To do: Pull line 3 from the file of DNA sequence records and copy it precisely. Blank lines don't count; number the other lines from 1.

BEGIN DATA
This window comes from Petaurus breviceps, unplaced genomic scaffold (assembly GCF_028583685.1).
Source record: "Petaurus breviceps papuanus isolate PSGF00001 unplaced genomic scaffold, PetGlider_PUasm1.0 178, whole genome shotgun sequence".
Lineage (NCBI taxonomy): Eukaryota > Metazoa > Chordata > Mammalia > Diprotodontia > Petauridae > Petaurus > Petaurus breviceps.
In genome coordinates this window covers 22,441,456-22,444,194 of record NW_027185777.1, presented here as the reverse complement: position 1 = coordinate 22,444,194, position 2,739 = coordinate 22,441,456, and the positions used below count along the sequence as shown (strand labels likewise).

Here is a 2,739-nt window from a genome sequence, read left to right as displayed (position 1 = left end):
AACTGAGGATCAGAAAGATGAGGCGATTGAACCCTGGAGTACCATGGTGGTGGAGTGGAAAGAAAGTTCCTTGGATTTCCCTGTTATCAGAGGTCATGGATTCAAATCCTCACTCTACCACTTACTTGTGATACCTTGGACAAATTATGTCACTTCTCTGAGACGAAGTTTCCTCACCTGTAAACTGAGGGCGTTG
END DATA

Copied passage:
Lineage (NCBI taxonomy): Eukaryota > Metazoa > Chordata > Mammalia > Diprotodontia > Petauridae > Petaurus > Petaurus breviceps.